Ridley Scott's "Kingdom of Heaven" -- Religion v. True Spirituality
by Patrick Roberts 12/30/2007 / Entertainment
Kingdom of Heaven takes place in Jerusalem during the 12th century Crusades. Orlando Bloom leads as an honest blacksmith named Balian. His wife commits suicide because their child was lost during childbirth. Balian travels to Jerusalem to redeem his wife's as well as his own soul.
Ridley Scott does a fantastic job developing the characters of Kingdom of Heaven, especially Orlando Bloom's personality. Balian goes from average blacksmith to leader of the Christian army in the battle to defend Jerusalem.
Balian's father (Liam Neeson) admits that he has led an imperfect life, but he does manage to teach Balian a few basic truths before he dies: Protect the weak, tell the truth and follow your conscience. This movie is a demonstration of how following a few basic truths is the surest way to radically change the world.
Balian is surrounded by politics and manmade religion, but he seeks something more spiritually substantial. He wants to put his faith in something genuine. At one point he tells his friend, "I've lost my religion," to which his friend replies, "I don't put much stock in religion." His friend goes on to explain that the true state of a man's heart and mind is what really matters.
Balian's peers encourage him to kill his arch enemy, Guy de Lusignan (Marton Csokas) while he has the chance. Doing this will not only elevate Balian to the position of king, it will prevent a war with the Muslims that would cost thousands of lives. However Balian decides to obey his conscience. He refuses to commit one little evil to prevent what seems to be a greater evil.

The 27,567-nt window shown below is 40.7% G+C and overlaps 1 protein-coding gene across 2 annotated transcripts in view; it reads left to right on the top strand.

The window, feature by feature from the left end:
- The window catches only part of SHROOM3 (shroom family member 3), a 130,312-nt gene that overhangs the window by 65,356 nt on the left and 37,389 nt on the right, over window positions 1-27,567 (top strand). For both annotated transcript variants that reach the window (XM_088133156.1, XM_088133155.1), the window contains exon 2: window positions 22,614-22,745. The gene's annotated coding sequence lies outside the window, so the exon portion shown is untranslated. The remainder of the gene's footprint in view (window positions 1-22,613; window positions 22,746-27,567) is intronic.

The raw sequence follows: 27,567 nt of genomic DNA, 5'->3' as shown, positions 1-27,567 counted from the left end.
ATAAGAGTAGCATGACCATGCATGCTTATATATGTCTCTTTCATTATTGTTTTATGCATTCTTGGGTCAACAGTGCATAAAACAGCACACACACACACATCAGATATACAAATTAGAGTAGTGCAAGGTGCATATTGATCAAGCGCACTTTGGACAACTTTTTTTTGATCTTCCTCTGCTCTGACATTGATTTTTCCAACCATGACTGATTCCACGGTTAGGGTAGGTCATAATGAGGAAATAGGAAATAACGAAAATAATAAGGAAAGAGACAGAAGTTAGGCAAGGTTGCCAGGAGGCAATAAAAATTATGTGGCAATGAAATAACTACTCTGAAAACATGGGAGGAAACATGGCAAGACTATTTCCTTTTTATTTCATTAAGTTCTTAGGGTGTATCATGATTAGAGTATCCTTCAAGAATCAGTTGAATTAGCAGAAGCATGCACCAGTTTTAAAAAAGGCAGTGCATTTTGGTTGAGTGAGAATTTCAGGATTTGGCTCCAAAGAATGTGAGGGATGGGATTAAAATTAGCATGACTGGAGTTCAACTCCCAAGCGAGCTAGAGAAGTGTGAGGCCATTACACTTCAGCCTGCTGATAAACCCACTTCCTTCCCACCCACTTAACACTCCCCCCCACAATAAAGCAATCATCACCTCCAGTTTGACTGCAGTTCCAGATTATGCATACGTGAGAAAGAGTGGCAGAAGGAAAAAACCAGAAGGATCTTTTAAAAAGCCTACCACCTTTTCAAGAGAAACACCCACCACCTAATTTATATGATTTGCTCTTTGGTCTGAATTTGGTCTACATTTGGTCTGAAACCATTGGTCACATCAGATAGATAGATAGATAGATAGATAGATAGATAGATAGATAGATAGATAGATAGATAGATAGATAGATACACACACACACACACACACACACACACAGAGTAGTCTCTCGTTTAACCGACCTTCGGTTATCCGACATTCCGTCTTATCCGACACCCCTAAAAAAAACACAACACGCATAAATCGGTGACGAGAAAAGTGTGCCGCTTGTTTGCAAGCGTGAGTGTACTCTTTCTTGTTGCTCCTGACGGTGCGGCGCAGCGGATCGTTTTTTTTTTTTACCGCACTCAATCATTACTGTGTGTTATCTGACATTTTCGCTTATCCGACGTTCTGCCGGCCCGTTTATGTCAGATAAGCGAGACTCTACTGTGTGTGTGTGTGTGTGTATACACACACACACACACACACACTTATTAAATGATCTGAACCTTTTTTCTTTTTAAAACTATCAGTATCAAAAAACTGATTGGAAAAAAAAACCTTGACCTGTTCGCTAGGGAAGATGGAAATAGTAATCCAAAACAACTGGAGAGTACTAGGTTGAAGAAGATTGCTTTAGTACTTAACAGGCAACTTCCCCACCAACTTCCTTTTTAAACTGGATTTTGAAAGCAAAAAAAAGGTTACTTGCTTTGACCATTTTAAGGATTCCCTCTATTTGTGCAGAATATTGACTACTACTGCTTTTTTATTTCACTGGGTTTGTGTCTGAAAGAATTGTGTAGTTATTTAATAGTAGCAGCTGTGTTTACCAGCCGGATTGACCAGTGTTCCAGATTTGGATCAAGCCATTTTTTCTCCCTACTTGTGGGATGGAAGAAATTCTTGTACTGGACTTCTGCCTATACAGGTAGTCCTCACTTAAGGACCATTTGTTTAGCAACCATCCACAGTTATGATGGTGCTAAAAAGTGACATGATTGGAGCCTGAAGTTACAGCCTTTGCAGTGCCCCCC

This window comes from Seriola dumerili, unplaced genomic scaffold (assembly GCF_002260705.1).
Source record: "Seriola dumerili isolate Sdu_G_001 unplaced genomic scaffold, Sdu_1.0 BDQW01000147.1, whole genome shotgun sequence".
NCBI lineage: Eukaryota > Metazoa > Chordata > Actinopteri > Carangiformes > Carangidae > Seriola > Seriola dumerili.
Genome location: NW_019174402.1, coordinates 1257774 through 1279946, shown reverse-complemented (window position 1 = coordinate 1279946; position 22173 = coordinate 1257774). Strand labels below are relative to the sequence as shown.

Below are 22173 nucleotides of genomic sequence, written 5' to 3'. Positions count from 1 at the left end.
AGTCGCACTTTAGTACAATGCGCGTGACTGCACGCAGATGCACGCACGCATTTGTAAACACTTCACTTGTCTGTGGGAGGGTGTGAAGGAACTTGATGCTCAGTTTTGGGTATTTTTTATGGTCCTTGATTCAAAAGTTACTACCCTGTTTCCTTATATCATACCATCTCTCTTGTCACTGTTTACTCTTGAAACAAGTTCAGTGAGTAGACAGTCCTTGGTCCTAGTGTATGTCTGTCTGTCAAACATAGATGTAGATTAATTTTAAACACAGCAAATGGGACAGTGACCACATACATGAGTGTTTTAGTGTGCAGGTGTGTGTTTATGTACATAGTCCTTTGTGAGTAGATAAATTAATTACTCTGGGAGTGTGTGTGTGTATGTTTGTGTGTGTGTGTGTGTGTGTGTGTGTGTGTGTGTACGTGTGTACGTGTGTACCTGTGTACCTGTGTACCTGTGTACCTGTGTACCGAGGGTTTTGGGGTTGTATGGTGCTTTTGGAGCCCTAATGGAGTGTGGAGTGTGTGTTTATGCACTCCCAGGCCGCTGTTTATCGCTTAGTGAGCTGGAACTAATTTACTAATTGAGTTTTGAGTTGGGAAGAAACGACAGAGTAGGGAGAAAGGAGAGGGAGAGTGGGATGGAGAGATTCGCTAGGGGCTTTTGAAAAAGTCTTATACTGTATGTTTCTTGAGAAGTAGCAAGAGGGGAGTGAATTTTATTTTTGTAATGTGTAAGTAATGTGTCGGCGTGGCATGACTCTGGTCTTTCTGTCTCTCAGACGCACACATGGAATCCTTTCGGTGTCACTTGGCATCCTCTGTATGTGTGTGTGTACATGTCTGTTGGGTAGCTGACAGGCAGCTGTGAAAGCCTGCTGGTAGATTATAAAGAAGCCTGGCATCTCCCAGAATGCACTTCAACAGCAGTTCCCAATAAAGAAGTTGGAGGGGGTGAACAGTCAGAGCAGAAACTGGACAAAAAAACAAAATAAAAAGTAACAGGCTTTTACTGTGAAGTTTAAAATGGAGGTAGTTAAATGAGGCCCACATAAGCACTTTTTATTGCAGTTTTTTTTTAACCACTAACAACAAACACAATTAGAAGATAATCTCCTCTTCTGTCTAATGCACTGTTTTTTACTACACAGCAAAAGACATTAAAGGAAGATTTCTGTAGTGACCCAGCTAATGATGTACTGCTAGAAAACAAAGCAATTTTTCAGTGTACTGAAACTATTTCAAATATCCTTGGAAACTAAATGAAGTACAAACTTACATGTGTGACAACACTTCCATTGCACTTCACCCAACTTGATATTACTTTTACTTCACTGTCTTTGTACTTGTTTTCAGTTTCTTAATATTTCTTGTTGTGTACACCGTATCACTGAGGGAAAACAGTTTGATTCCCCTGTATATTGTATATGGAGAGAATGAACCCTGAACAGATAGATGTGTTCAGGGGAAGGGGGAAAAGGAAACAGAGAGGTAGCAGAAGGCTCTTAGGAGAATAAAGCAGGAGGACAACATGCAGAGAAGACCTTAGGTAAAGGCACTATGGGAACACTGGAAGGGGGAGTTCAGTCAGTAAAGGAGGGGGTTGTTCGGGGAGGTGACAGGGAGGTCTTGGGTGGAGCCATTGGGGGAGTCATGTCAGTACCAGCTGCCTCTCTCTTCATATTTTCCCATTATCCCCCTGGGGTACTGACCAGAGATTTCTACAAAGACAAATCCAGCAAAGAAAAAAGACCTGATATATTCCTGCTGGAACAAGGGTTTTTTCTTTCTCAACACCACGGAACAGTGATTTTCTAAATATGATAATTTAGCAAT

Balian's decision leads to the fall of Jerusalem and the annihilation of the Christian army. From God's point of view, this was the right decision. Balian embraces the secret brilliance of faith by trusting God over his ability to crunch numbers. In God's economy, it is better to "tell the truth, even if this leads to your death," as Balian's father said. If Balian had compromised his convictions he might have prevented the death of thousands of people, but he honored God more substantially by trusting his conscience. This demonstrates the general rule that God's priorities are more valuable than human life.
The Kingdom of Heaven demonstrates the futility of manmade religion. Throughout the film reasonable men are at odds with selfish, religious fanatics. Some of the Christian leaders mindlessly chant "God wills it" just before they do something they know in their conscience to be wrong. Therefore Balian's simplified understanding of what is truly valuable, or what is truly God's will, stands in contrast to the stunning stupidity of the religious men surrounding him. Balian recognizes the fact that brick and mortar are not as valuable as human life.